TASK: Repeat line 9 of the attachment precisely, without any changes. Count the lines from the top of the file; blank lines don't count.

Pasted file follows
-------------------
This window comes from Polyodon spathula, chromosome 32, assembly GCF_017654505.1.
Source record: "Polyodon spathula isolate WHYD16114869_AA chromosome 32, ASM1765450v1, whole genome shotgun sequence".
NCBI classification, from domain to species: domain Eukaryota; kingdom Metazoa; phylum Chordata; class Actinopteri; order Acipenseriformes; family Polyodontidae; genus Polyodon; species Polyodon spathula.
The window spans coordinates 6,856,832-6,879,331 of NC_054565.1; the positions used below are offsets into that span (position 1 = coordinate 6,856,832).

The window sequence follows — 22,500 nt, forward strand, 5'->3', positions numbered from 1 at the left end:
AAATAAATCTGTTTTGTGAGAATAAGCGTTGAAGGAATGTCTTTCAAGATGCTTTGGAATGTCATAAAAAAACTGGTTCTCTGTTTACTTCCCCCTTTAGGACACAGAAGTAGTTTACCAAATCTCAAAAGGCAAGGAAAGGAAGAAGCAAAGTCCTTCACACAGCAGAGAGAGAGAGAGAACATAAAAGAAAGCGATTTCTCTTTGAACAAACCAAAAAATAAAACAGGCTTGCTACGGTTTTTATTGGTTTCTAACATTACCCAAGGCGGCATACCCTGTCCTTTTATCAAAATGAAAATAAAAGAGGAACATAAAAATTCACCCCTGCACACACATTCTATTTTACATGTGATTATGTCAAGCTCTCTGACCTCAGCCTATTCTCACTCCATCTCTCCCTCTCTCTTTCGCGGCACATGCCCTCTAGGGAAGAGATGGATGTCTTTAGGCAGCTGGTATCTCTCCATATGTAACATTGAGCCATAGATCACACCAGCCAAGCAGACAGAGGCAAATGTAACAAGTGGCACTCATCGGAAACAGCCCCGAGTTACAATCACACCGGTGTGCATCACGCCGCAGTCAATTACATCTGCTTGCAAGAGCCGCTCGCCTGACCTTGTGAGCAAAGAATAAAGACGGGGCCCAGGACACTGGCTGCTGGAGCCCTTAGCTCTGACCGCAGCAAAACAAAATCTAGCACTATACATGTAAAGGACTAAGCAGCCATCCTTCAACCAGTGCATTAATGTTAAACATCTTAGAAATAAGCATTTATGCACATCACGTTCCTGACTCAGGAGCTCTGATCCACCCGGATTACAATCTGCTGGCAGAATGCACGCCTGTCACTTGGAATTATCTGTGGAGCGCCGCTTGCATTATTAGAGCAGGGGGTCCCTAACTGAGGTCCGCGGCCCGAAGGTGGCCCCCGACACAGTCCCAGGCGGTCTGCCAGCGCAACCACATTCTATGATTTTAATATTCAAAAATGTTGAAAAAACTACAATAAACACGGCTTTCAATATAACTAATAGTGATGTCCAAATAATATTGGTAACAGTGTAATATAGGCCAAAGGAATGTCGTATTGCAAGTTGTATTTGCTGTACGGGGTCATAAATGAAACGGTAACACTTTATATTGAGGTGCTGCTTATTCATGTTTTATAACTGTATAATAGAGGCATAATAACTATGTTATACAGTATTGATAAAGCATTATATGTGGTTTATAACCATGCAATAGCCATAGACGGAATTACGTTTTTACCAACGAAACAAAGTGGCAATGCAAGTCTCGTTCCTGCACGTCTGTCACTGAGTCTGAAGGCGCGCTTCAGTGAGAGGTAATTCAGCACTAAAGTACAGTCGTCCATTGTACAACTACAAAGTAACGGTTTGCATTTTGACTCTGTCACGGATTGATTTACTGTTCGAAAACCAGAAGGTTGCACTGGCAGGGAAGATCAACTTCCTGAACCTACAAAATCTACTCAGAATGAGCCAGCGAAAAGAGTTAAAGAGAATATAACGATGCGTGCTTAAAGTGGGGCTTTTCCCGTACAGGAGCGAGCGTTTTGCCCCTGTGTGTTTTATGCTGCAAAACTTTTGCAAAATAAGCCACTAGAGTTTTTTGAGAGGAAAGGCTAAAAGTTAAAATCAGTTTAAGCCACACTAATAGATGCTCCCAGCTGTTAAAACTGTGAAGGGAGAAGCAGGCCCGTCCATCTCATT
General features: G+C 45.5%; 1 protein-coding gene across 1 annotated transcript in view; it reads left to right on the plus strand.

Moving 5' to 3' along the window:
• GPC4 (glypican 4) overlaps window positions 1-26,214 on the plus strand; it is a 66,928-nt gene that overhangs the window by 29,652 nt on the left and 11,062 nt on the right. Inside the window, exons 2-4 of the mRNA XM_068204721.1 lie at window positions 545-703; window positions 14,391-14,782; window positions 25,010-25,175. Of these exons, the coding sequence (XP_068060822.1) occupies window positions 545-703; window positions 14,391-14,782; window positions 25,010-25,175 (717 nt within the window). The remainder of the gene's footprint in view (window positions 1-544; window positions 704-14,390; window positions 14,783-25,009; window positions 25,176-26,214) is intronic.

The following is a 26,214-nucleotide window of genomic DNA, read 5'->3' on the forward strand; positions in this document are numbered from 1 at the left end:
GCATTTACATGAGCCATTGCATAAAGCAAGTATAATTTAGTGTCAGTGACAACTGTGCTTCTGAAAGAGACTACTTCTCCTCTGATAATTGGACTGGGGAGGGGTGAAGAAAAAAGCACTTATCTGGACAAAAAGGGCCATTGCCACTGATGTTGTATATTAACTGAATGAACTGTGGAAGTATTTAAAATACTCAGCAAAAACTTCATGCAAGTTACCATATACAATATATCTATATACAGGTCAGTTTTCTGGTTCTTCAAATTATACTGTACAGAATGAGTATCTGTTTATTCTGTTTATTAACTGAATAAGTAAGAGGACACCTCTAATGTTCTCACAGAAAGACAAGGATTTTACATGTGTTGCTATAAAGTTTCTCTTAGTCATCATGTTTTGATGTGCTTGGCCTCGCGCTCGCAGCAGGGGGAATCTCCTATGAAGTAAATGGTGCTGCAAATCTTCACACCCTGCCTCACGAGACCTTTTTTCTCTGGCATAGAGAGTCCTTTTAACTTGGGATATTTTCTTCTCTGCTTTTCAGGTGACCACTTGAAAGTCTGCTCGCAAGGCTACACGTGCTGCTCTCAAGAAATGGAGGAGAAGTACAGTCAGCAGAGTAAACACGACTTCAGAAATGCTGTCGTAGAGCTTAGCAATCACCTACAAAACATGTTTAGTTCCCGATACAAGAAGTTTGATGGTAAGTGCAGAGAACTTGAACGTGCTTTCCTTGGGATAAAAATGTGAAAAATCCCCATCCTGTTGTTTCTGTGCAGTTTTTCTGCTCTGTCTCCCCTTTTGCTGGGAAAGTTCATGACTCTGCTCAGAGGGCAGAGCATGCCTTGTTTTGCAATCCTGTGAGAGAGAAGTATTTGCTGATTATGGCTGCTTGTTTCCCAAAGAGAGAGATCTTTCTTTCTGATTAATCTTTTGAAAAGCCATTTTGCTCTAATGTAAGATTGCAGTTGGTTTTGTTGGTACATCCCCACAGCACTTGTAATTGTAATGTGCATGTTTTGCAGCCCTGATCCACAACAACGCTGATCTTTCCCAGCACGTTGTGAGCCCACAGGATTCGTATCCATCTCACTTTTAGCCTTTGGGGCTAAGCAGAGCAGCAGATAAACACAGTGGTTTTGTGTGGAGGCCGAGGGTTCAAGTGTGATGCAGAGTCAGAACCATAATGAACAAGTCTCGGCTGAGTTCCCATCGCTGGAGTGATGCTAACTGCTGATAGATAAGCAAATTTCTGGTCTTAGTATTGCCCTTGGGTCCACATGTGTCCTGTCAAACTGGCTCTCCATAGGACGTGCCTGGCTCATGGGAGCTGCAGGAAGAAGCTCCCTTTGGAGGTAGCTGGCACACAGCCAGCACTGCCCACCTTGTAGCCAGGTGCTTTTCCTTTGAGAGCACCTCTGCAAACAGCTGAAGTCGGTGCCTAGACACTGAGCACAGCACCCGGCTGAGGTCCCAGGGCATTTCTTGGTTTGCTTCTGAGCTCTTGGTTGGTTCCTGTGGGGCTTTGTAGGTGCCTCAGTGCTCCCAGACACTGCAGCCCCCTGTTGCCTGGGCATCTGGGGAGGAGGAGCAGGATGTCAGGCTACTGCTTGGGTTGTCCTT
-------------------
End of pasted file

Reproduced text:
• GPC4 (glypican 4) overlaps window positions 1-26,214 on the plus strand; it is a 66,928-nt gene that overhangs the window by 29,652 nt on the left and 11,062 nt on the right. Inside the window, exons 2-4 of the mRNA XM_068204721.1 lie at window positions 545-703; window positions 14,391-14,782; window positions 25,010-25,175. Of these exons, the coding sequence (XP_068060822.1) occupies window positions 545-703; window positions 14,391-14,782; window positions 25,010-25,175 (717 nt within the window). The remainder of the gene's footprint in view (window positions 1-544; window positions 704-14,390; window positions 14,783-25,009; window positions 25,176-26,214) is intronic.